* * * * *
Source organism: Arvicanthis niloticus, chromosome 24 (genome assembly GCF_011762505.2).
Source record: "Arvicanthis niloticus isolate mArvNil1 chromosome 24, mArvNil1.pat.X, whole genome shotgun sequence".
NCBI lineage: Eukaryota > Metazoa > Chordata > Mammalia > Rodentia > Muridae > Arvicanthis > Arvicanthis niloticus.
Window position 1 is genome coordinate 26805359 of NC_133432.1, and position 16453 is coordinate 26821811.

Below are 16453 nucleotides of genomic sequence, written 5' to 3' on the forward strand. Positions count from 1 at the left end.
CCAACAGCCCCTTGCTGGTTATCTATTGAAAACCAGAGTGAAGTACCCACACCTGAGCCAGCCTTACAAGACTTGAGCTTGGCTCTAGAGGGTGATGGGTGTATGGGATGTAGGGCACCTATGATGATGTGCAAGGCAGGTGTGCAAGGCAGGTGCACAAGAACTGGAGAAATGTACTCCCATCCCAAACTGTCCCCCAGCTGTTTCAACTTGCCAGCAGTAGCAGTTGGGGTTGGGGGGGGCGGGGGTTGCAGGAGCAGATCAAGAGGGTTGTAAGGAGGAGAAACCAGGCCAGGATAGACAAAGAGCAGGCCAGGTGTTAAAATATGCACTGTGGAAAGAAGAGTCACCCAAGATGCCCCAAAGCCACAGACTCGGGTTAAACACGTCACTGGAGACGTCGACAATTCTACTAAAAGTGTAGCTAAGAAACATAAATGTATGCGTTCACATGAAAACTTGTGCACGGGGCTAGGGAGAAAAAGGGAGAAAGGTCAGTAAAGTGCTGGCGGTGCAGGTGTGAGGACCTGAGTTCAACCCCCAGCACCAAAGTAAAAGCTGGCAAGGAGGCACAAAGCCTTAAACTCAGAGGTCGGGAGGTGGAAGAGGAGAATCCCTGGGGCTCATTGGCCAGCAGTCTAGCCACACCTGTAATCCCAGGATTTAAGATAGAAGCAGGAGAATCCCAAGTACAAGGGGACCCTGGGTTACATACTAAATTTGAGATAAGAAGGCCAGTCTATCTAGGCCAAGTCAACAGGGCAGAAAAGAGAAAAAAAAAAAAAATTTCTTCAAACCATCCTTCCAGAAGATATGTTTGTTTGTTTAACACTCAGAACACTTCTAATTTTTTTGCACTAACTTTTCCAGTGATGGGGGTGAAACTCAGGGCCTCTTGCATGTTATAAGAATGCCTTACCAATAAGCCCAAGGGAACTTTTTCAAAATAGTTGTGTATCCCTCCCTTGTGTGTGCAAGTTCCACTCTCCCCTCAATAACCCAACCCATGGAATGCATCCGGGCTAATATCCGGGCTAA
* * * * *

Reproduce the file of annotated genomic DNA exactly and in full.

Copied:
Source organism: Arvicanthis niloticus, chromosome 24 (genome assembly GCF_011762505.2).
Source record: "Arvicanthis niloticus isolate mArvNil1 chromosome 24, mArvNil1.pat.X, whole genome shotgun sequence".
NCBI lineage: Eukaryota > Metazoa > Chordata > Mammalia > Rodentia > Muridae > Arvicanthis > Arvicanthis niloticus.
Window position 1 is genome coordinate 26805359 of NC_133432.1, and position 16453 is coordinate 26821811.

Below are 16453 nucleotides of genomic sequence, written 5' to 3' on the forward strand. Positions count from 1 at the left end.
CCAACAGCCCCTTGCTGGTTATCTATTGAAAACCAGAGTGAAGTACCCACACCTGAGCCAGCCTTACAAGACTTGAGCTTGGCTCTAGAGGGTGATGGGTGTATGGGATGTAGGGCACCTATGATGATGTGCAAGGCAGGTGTGCAAGGCAGGTGCACAAGAACTGGAGAAATGTACTCCCATCCCAAACTGTCCCCCAGCTGTTTCAACTTGCCAGCAGTAGCAGTTGGGGTTGGGGGGGGCGGGGGTTGCAGGAGCAGATCAAGAGGGTTGTAAGGAGGAGAAACCAGGCCAGGATAGACAAAGAGCAGGCCAGGTGTTAAAATATGCACTGTGGAAAGAAGAGTCACCCAAGATGCCCCAAAGCCACAGACTCGGGTTAAACACGTCACTGGAGACGTCGACAATTCTACTAAAAGTGTAGCTAAGAAACATAAATGTATGCGTTCACATGAAAACTTGTGCACGGGGCTAGGGAGAAAAAGGGAGAAAGGTCAGTAAAGTGCTGGCGGTGCAGGTGTGAGGACCTGAGTTCAACCCCCAGCACCAAAGTAAAAGCTGGCAAGGAGGCACAAAGCCTTAAACTCAGAGGTCGGGAGGTGGAAGAGGAGAATCCCTGGGGCTCATTGGCCAGCAGTCTAGCCACACCTGTAATCCCAGGATTTAAGATAGAAGCAGGAGAATCCCAAGTACAAGGGGACCCTGGGTTACATACTAAATTTGAGATAAGAAGGCCAGTCTATCTAGGCCAAGTCAACAGGGCAGAAAAGAGAAAAAAAAAAAAAATTTCTTCAAACCATCCTTCCAGAAGATATGTTTGTTTGTTTAACACTCAGAACACTTCTAATTTTTTTGCACTAACTTTTCCAGTGATGGGGGTGAAACTCAGGGCCTCTTGCATGTTATAAGAATGCCTTACCAATAAGCCCAAGGGAACTTTTTCAAAATAGTTGTGTATCCCTCCCTTGTGTGTGCAAGTTCCACTCTCCCCTCAATAACCCAACCCATGGAATGCATCCGGGCTAATATCCGGGCTAA